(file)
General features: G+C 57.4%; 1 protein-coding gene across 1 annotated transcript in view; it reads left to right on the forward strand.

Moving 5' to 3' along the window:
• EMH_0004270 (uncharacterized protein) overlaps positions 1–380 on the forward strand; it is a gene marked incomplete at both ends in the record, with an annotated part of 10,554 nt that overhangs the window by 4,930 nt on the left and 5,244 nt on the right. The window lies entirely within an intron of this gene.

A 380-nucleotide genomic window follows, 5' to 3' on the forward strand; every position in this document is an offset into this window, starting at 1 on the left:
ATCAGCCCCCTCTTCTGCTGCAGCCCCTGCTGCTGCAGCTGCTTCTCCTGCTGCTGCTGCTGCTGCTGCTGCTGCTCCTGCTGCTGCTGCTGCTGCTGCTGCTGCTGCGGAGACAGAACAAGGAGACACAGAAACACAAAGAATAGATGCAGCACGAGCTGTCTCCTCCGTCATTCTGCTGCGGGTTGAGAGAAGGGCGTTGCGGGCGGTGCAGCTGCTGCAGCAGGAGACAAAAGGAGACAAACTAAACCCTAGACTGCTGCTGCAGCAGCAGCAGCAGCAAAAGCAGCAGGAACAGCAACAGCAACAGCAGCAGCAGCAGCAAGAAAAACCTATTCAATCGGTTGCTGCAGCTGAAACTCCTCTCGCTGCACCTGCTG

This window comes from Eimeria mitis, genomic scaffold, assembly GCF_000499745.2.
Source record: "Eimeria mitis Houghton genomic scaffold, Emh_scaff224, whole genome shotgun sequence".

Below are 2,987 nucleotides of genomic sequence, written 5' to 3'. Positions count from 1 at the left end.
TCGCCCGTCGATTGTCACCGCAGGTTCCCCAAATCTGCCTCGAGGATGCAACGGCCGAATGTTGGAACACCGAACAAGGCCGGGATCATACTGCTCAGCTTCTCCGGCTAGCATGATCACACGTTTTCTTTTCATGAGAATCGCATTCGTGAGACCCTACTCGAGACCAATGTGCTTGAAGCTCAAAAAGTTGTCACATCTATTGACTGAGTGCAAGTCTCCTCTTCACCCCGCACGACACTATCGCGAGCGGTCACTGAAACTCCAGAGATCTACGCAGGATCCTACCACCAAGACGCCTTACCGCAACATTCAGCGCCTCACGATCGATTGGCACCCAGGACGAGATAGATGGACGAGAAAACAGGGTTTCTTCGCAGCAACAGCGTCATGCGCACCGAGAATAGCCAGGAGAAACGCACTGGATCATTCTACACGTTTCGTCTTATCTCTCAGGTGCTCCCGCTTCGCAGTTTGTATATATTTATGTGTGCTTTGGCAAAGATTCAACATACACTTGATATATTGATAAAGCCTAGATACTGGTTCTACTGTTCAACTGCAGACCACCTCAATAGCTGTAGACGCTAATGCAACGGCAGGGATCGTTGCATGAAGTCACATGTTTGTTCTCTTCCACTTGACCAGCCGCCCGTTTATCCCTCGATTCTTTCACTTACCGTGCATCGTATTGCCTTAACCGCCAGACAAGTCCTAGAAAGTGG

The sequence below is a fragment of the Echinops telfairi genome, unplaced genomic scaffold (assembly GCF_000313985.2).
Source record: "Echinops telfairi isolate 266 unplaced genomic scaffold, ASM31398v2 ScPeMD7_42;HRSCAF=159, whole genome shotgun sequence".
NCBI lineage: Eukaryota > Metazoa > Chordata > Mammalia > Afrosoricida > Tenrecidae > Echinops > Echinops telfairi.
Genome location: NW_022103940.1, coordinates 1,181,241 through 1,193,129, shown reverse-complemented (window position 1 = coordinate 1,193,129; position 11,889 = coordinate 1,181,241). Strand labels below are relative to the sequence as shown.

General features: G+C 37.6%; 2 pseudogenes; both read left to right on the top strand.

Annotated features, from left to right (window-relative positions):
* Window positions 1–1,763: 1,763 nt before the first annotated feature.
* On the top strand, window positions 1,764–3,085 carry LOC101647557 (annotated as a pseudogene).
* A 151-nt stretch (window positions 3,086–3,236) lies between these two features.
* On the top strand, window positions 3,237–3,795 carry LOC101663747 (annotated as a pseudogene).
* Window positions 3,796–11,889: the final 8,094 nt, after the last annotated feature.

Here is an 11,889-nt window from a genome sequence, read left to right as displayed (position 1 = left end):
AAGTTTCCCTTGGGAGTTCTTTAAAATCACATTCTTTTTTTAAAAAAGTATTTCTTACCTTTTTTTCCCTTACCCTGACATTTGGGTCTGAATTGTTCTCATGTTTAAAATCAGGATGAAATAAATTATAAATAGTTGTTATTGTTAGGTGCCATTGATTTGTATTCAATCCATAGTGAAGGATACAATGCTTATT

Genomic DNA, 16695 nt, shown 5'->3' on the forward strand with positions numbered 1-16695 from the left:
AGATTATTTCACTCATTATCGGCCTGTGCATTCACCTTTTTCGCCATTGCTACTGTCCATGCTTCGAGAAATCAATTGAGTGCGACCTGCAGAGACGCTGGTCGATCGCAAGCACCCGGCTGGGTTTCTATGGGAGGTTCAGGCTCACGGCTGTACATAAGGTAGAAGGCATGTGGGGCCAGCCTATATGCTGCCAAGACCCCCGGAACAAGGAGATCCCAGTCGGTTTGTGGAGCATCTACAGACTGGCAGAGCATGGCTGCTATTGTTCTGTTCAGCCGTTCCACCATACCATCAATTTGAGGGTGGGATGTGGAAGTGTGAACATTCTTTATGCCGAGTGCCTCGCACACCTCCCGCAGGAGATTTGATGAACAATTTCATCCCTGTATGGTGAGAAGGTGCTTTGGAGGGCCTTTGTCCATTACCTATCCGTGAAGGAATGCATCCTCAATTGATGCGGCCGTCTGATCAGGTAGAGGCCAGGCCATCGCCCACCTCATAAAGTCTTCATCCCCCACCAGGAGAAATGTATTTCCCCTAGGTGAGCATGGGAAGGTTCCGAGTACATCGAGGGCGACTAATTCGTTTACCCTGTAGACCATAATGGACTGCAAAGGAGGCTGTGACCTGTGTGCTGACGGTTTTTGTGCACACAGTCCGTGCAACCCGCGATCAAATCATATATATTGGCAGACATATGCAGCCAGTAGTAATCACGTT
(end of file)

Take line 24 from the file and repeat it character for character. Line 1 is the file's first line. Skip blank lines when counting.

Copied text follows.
AGATTATTTCACTCATTATCGGCCTGTGCATTCACCTTTTTCGCCATTGCTACTGTCCATGCTTCGAGAAATCAATTGAGTGCGACCTGCAGAGACGCTGGTCGATCGCAAGCACCCGGCTGGGTTTCTATGGGAGGTTCAGGCTCACGGCTGTACATAAGGTAGAAGGCATGTGGGGCCAGCCTATATGCTGCCAAGACCCCCGGAACAAGGAGATCCCAGTCGGTTTGTGGAGCATCTACAGACTGGCAGAGCATGGCTGCTATTGTTCTGTTCAGCCGTTCCACCATACCATCAATTTGAGGGTGGGATGTGGAAGTGTGAACATTCTTTATGCCGAGTGCCTCGCACACCTCCCGCAGGAGATTTGATGAACAATTTCATCCCTGTATGGTGAGAAGGTGCTTTGGAGGGCCTTTGTCCATTACCTATCCGTGAAGGAATGCATCCTCAATTGATGCGGCCGTCTGATCAGGTAGAGGCCAGGCCATCGCCCACCTCATAAAGTCTTCATCCCCCACCAGGAGAAATGTATTTCCCCTAGGTGAGCATGGGAAGGTTCCGAGTACATCGAGGGCGACTAATTCGTTTACCCTGTAGACCATAATGGACTGCAAAGGAGGCTGTGACCTGTGTGCTGACGGTTTTTGTGCACACAGTCCGTGCAACCCGCGATCAAATCATATATATTGGCAGACATATGCAGCCAGTAGTAATCACGTT